Healthy Whole Grains and Your Diet

What whole grains are? The first federal definition can help you to find out whether your favorite cereal, crackers, pasta and everyday bread are whole-grain.

Eric Hentges, executive director of the U.S. Department of Agriculture's Center for Nutrition Policy and Promotion states that almost a half of Americans never consume a whole grain and that is why knowledge of whole grains is so precious. The government's 2005 dietary guidelines suggest most adults to consume three one-ounce portions of whole grains every day.

However, it is not easy to know what a whole grain is. The same with a one-ounce portion. From all accounts, the new definition of Food and Drug Administration may leave the picture a little unclear for consumers since it is a recommendation - not a regulation.

Avoid whole grains, such as oatmeal, popcorn, graham crackers, shredded wheat and corn tortillas, to mention a few. This way you miss foods with great flavor and you also don't receive important protection against heart disease and some sorts of cancer.

Due to the 2005 Dietary Guidelines Advisory Committee's report, whole grains may be beneficial for your waistline. One large study reveals that for every 40 grams of whole grains in the daily diet (that means three slices of whole wheat bread) body weight in women decreased by about a pound. Why is not sure, but it may result from the fact they consumed less of other foods. In another, BMI (body mass index) was the lowest in those who consumed the highest amount of whole grains. And in a research that paid attention to the children of participants of the crucial Framingham Heart Study, those who consumed the most whole grains showed the lowest BMI and the smallest waist-to-hip ratio - essential predictions of obesity risk, diabetes and heart disease.

So what is the secret of whole grains' power? They are rich in minerals and vitamins that are beneficial for the heart, blood and the immune system. They help protect human system against neural tube defects, including spina bifida in newborn babies. Whole grains are also rich in complex carbohydrates so they can provide a high amount of protein, up to 10 percent of the every day intake.

The good news is that whole grains are increasingly added to a growing number of popular foods, from English muffins, Chips Ahoy and raisin bread and to Fig Newtons, Rice-a-Roni and some Wheat Thins. According to Bonnie Liebman, a director of nutrition for Center for Science in the Public Interest (CSPI), the challenge lays in the fact that "You have to know which products are whole grains and which ones aren't."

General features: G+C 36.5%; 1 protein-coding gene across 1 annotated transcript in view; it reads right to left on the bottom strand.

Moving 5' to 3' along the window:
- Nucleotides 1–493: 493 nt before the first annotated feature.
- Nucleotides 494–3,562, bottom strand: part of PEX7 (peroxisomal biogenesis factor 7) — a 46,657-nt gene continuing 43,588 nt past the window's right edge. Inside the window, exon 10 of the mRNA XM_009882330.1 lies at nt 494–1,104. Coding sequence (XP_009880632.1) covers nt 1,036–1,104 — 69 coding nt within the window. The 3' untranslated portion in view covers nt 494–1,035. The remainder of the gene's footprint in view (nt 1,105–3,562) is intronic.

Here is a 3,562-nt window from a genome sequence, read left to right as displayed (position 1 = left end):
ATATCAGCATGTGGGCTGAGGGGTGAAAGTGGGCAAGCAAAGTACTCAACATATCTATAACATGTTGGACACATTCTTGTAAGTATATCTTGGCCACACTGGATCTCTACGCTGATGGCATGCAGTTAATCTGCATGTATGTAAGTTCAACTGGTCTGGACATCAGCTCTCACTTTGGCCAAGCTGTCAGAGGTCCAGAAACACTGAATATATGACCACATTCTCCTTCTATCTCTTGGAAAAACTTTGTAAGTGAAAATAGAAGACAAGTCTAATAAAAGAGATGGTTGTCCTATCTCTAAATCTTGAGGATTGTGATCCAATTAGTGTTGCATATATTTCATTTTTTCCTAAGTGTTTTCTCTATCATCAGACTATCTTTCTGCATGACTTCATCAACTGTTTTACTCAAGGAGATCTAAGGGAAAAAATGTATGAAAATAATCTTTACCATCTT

Here's how you can find out:

Read the ingredients label. Buy products that contain whole grain as one of their main ingredients. So look for whole rye, whole wheat, whole corn, whole oats, whole barley and whole graham. Other whole grains are wild rice, brown rice, quinoa, bulgur, triticale, amaranth, sorghum and whole graham flour.

What is a portion? This question is tricky because various types of food may vary in moisture, ingredients and formulations. A slice of whole-wheat bread means a one-ounce portion, and so does one whole-buckwheat pancake (about 4.5 inches in diameter) or one whole-wheat mini-bagel or one small whole-corn tortilla. Half a whole-wheat English muffin is also a portion, the same like half a cup of whole-wheat pasta or cooked oatmeal.

Three portions a day. That is the amount recommended for adult people eating from 1,600 to 2,000 calories a day. If you regularly eat less calories, you need about two portions; and if you consume more calories, you will need about four portions. A cup of cooked oatmeal means two portions of whole grains. A third portion may come from three cups of popcorn, two rye crispbreads or five Triscuits.

Remeber that there is a difference between fiber and whole grains. They are both measured in grams and they are usually found in the same sorts of food, but they are not interchangeable. So if you consume for breakfast one cup of 100 percent bran cereal, that is only a clever high-fiber choice, not a whole grain. As a result of the definition, some manufacturers probably put grams of whole grains on their products to encourage customers to buy them. For 100 percent whole-wheat bread, 16 grams would be regarded as an ounce equivalent, so a product which promises two grams per slice does not contain many whole grains.

There are foods that can trick you. Degerminated corn does not belong to the group of whole grains. It means that most popular corn breads are not whole-grain. The same is with wheat flour, pearled barley or various items labeled multigrain, seven-grain and cracked wheat. Remember - despite the fact your pizza dough is made entirely with whole-wheat flour, it is not whole-grain.

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Paul Douglas
This article was reprinted from health blog.

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